Dear Old Friend,
It was wholly a pleasure to hear your theory about where the South ends, probably because any theory about the South will get a conversation going around dinner tables, at barber shops, in graduate seminars on Southern history, and just about anywhere else in these talkative latitudes.
Your theory is that the South ends where the last monument to the Confederate soldier can be seen. This would mean that Bentonville, up in the far northwest corner of Arkansas, and known far and wide as the capital of Wal-Mart, qualifies as Southern. This might comes as a surprise, or even an unwarranted claim, to folks in Arkansas farther south, who think of the northwestern corner of the state as Midwestern. Or at least Oklahoman.
If you think being considered Midwestern is a step up from Southern (and I am rather fond of Midwesterners myself with their open, friendly manner), then you're not a Southerner. If you think of it as a step down, then you're a Southerner no matter where you live. Or at least you're someone who prefers the distinctive to the bland.
I know where the South ends in Arkansas. Or begins, depending on which way you're traveling. It's at the Mammoth Orange diner in Redfield, Ark., colloquially known as the Big Orange. Check it out. You can have one of those big burgers while you're there. I wonder if they still serve Grapette sodas. An RC Cola and a Moon Pie might be too much to hope for in these all too advanced times.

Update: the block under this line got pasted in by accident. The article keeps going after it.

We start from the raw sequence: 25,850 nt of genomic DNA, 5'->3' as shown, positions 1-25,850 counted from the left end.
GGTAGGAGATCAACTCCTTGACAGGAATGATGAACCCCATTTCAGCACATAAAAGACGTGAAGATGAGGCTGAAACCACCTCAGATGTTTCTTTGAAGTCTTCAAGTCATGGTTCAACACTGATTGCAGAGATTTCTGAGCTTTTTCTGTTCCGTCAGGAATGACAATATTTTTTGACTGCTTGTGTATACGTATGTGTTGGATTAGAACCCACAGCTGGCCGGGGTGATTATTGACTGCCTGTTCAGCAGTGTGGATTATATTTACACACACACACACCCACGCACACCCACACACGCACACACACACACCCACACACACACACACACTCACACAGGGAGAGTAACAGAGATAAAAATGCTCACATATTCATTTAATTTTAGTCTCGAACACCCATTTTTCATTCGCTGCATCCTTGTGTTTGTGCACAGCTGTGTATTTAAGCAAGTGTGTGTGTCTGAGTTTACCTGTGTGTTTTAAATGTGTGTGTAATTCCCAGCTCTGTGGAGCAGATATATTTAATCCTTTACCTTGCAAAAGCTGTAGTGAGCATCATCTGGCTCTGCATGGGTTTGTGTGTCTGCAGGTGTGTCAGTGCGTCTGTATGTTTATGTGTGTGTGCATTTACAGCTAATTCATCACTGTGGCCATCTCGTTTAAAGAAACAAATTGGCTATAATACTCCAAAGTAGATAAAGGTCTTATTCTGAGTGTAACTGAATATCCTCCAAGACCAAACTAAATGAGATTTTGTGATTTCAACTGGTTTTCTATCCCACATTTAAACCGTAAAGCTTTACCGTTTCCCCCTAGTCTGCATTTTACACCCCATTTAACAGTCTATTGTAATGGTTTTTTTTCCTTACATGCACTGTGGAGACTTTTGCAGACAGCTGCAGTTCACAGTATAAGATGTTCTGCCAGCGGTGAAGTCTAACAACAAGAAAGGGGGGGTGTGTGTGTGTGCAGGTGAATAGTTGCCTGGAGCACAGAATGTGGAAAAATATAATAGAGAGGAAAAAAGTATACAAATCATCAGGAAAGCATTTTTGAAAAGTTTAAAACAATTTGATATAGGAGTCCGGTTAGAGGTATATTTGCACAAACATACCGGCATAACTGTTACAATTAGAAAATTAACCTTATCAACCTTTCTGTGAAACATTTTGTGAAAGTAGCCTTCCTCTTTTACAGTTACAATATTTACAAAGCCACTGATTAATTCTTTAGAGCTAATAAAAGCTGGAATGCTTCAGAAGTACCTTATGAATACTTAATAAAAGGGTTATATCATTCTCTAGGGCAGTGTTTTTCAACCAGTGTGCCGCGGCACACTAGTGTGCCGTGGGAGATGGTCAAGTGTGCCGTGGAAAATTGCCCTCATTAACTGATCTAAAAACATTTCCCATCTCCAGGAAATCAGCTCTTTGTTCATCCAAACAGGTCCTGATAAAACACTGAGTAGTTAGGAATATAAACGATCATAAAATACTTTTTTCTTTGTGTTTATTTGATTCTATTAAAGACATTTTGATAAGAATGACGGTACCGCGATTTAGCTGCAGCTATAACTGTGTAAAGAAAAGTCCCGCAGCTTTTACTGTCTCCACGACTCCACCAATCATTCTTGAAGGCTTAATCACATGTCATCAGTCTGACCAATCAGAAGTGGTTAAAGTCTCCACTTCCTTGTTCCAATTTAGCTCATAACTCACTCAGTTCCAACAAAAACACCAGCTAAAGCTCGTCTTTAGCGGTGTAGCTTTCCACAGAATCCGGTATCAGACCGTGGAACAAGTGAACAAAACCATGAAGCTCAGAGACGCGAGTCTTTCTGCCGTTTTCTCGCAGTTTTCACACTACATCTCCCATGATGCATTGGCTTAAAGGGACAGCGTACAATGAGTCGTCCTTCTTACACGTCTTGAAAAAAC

The South ends at Redfield because Southernness is a function of mean elevation above sea level: the lower the altitude, the more black folks and black soil, the more traces of the plantation economy and culture, the more Southern. Which is why the Arkansas delta is more Southern than the Arkansas hills. Redfield is just before the hills begin, therefore it's on the uneven line of demarcation between North and South. Q.E.D.
I've often thought the Big Orange ought to put up one of those markers like they have out west to note the continental divide. Only this one would say: "Here the South Ends, May the Lord Be With You. (At Least as Far as Little Rock.)" On the other side, the marker would say: "Welcome to the South, Y'all." The welcome wouldn't be complete without that second-person plural. Not just geography and climate change when you enter Dixie, but the language.